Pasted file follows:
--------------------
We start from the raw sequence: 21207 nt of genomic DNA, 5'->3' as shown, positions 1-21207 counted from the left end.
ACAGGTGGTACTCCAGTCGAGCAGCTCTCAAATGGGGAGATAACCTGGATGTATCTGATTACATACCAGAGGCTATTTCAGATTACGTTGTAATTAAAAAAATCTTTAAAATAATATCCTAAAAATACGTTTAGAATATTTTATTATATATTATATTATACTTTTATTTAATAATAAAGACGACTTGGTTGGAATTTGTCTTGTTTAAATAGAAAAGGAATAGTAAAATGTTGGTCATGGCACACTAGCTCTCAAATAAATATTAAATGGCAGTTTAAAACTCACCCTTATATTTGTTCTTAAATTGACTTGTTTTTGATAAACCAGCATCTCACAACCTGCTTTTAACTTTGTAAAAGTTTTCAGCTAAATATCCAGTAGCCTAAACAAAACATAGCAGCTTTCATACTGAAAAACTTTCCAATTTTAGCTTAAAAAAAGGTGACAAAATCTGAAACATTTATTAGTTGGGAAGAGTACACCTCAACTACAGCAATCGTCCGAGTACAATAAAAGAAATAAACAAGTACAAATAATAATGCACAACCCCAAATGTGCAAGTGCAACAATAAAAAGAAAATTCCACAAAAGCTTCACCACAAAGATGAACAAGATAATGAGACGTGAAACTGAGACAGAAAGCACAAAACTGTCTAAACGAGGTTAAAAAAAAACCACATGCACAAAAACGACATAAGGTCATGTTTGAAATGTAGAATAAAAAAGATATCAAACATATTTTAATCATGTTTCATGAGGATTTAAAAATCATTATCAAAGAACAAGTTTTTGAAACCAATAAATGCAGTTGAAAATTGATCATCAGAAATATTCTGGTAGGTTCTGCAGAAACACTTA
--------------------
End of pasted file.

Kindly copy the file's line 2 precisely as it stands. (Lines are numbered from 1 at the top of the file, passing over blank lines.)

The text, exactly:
ACAGGTGGTACTCCAGTCGAGCAGCTCTCAAATGGGGAGATAACCTGGATGTATCTGATTACATACCAGAGGCTATTTCAGATTACGTTGTAATTAAAAAAATCTTTAAAATAATATCCTAAAAATACGTTTAGAATATTTTATTATATATTATATTATACTTTTATTTAATAATAAAGACGACTTGGTTGGAATTTGTCTTGTTTAAATAGAAAAGGAATAGTAAAATGTTGGTCATGGCACACTAGCTCTCAAATAAATATTAAATGGCAGTTTAAAACTCACCCTTATATTTGTTCTTAAATTGACTTGTTTTTGATAAACCAGCATCTCACAACCTGCTTTTAACTTTGTAAAAGTTTTCAGCTAAATATCCAGTAGCCTAAACAAAACATAGCAGCTTTCATACTGAAAAACTTTCCAATTTTAGCTTAAAAAAAGGTGACAAAATCTGAAACATTTATTAGTTGGGAAGAGTACACCTCAACTACAGCAATCGTCCGAGTACAATAAAAGAAATAAACAAGTACAAATAATAATGCACAACCCCAAATGTGCAAGTGCAACAATAAAAAGAAAATTCCACAAAAGCTTCACCACAAAGATGAACAAGATAATGAGACGTGAAACTGAGACAGAAAGCACAAAACTGTCTAAACGAGGTTAAAAAAAAACCACATGCACAAAAACGACATAAGGTCATGTTTGAAATGTAGAATAAAAAAGATATCAAACATATTTTAATCATGTTTCATGAGGATTTAAAAATCATTATCAAAGAACAAGTTTTTGAAACCAATAAATGCAGTTGAAAATTGATCATCAGAAATATTCTGGTAGGTTCTGCAGAAACACTTA